Tri-State's members get reliable electricity at the lowest feasible cost in exchange for a commitment to purchase their power from the company. Coal supplies 72 percent of Tri-State's energy mix -- well above the national utility average of about 49 percent. Hydroelectricity accounts for another 13 percent, and only 1 percent comes from non-hydro renewable sources. Historically, coal has been favored as the lowest-possible-cost power source. And Tri-State has another reason to promote it; it has a stake in three Western coal mines that supply its power plants.

But the fossil fuel binge may be finally slowing.

In 2006, two of Tri-State's member co-ops broke ranks from the Tri-State "family." In an unprecedented and financially risky act of defiance, Delta-Montrose Electric Association in western Colorado and Kit Carson Rural Electric Cooperative in Taos, N.M., refused to extend their power contract with Tri-State, slated to expire in 2040, for an additional 10 years. Tri-State wanted the added purchasing guarantee so it could secure financing for two 700-megawatt coal plants planned in Holcomb, Kan. The co-ops' leaders feared that Tri-State's investment in those plants could unduly raise their electricity rates, given federal plans to cap carbon emissions and penalize polluters. They also wanted to generate more local and renewable energy independently.

The two co-ops' rebellion has not gone unnoticed. Although Tri-State initially threatened to increase their rates, according to members of both co-ops' boards, it has not done so. And Tri-State has since decided to allow its co-ops flexibility to produce and control more renewable and distributed local energy, provided they sell any extra back to Tri-State. In turn, Delta-Montrose and Kit Carson have backed off a bit, though they never signed the extension. And they continue to press the wholesaler to be more open about its financial decision-making, and to grant members still more freedom to generate their own power and sell the extra to potentially higher-paying customers than just Tri-State. "It's become a power-struggle issue," says Kit Carson CEO Luis Reyes.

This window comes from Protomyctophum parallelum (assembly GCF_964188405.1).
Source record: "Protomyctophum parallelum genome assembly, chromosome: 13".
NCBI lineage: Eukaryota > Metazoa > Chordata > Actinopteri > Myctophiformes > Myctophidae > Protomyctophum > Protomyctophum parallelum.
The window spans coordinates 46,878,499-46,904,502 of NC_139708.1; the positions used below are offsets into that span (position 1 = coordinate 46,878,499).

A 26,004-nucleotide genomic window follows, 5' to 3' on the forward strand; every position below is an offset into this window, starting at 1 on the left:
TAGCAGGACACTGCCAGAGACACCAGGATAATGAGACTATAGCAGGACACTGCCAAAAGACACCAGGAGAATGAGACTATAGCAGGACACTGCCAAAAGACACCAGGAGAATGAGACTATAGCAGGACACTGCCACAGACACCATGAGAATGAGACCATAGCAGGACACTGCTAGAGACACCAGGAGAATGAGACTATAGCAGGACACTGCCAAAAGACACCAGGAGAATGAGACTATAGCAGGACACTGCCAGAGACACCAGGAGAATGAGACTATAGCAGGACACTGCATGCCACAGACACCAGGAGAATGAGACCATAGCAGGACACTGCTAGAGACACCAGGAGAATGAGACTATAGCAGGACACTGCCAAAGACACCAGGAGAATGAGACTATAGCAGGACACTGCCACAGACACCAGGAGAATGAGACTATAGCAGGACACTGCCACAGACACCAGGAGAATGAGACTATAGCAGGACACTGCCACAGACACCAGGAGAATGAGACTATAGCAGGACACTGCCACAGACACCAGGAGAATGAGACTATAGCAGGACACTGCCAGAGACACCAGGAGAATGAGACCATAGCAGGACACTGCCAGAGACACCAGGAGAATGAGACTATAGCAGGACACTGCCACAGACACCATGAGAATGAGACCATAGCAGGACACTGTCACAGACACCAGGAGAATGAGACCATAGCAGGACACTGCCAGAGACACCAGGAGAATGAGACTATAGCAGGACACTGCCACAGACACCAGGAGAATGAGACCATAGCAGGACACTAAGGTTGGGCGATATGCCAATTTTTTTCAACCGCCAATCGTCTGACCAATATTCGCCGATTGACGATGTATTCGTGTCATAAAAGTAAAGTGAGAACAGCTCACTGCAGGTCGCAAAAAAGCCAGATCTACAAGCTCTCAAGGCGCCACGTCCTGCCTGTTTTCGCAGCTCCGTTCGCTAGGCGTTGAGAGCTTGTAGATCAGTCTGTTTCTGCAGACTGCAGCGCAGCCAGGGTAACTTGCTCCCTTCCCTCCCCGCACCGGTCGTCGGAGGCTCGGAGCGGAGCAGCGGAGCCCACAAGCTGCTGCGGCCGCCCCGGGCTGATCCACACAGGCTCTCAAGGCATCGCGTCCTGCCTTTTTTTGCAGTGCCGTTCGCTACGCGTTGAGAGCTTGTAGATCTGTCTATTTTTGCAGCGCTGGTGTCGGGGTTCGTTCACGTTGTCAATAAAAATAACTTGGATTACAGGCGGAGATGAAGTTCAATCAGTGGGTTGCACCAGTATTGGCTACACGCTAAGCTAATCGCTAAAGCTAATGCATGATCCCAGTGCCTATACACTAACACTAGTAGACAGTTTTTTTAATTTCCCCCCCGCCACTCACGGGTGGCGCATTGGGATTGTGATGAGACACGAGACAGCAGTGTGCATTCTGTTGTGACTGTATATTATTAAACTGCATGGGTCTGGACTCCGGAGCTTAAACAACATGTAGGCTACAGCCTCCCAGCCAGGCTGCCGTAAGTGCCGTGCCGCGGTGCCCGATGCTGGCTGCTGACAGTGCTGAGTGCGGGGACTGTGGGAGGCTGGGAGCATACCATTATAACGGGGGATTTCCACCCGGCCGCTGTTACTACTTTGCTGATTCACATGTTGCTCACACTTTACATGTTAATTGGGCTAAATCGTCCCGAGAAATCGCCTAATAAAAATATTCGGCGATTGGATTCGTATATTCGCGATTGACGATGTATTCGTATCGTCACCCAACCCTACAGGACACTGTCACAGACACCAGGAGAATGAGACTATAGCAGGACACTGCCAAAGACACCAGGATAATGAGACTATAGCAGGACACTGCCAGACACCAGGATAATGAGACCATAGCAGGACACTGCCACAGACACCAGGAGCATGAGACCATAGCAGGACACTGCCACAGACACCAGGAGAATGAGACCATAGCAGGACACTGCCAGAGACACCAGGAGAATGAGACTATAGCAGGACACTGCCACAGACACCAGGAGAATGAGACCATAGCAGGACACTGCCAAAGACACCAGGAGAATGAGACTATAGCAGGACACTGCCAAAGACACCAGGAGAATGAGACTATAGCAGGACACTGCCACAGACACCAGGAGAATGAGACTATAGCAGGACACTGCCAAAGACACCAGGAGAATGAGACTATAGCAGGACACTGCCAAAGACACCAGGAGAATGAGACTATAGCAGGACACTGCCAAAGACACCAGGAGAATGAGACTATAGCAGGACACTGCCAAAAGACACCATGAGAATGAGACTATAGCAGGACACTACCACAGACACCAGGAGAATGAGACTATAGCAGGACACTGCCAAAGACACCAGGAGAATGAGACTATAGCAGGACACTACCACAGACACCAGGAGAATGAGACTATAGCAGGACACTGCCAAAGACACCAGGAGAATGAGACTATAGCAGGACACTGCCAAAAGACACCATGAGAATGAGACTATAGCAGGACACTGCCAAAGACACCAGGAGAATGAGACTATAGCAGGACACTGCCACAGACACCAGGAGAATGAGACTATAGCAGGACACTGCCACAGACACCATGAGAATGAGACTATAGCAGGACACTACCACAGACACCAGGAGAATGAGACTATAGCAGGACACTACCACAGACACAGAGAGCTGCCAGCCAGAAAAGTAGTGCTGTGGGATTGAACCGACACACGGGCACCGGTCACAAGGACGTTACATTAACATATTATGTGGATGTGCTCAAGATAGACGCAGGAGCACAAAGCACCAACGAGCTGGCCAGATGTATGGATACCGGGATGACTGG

In 2007, both New Mexico and Colorado passed laws requiring rural electric co-operatives to generate 10 percent of their power from renewables by 2020. That's half of what investor-owned utilities in both states must achieve -- which has allowed Tri-State to be less aggressive in investing in renewables, such as wind and solar, on behalf of its members. But local environmentalists and co-op board members say that the utility has begun to embrace renewables and energy efficiency. Indeed, in addition to committing to the state renewable standards, Tri-State now offers its members seed money to help jumpstart local renewable projects.

Many attribute the changes to Ken Anderson, who was appointed last year as Tri-State's executive vice president and general manager. "The recent change in staff has had some effect on direction," says Bill Midcap, director of renewable energy at the Rocky Mountain Farmers Union, a former member of Tri-State's board of directors. "And the board of directors is also made up of rural folks who know their community will benefit from renewable energy projects. To keep opposing them may not be in their best interest."